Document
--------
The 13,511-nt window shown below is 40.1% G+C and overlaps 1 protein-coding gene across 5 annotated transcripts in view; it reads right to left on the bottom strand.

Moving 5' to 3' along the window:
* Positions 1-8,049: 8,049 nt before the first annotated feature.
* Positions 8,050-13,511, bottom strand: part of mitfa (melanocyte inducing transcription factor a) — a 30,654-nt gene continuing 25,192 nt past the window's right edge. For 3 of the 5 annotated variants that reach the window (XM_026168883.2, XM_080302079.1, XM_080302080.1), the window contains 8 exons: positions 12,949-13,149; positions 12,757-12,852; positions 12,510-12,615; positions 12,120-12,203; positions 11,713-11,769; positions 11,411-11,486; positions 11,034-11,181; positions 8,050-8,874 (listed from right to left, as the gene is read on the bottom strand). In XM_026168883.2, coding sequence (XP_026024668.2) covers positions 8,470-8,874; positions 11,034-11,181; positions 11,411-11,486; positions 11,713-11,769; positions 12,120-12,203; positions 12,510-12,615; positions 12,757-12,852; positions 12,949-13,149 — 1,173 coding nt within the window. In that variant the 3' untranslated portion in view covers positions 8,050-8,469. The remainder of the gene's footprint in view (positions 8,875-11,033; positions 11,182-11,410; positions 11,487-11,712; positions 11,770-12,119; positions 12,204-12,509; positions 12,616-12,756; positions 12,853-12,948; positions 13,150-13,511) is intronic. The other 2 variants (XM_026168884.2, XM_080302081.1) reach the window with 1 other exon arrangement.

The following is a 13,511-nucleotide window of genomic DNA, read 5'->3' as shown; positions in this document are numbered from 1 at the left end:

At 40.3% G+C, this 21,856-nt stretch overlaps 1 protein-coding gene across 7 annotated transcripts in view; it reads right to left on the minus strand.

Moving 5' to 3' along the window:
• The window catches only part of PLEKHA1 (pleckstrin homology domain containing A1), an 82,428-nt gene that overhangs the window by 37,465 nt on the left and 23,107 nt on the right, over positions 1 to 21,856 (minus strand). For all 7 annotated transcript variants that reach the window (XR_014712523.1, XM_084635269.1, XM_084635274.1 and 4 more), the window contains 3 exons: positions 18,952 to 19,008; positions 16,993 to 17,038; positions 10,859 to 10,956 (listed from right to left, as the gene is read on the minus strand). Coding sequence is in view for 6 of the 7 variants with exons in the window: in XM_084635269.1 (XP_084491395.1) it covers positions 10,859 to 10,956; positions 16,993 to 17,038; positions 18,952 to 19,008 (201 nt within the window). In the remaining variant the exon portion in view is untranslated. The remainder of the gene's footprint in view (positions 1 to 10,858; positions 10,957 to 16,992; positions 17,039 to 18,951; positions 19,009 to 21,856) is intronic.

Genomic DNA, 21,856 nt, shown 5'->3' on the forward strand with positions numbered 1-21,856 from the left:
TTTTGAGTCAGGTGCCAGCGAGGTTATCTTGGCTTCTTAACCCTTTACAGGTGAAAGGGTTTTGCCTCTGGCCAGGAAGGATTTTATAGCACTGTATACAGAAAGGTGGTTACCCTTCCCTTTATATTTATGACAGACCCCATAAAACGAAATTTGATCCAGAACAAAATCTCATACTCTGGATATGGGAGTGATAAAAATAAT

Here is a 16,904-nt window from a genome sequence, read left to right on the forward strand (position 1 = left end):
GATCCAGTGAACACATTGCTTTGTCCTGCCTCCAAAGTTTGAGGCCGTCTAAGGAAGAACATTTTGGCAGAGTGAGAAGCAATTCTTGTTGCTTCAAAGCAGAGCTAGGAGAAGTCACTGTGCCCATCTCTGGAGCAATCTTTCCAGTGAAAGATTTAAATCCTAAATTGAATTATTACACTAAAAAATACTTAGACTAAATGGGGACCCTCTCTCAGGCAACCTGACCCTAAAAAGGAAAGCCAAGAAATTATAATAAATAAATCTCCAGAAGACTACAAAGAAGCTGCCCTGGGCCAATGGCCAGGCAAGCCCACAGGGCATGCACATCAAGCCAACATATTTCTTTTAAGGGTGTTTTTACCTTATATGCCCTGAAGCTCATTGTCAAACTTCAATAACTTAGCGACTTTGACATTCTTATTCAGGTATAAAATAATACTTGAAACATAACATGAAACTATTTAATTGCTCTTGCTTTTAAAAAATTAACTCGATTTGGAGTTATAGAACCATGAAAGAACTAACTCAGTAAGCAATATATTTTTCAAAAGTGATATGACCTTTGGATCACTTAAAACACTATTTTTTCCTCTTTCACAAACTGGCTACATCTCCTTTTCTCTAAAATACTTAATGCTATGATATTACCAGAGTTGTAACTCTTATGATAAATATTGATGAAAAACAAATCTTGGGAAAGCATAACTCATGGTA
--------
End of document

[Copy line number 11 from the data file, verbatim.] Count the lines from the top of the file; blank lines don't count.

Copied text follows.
Here is a 16,904-nt window from a genome sequence, read left to right on the forward strand (position 1 = left end):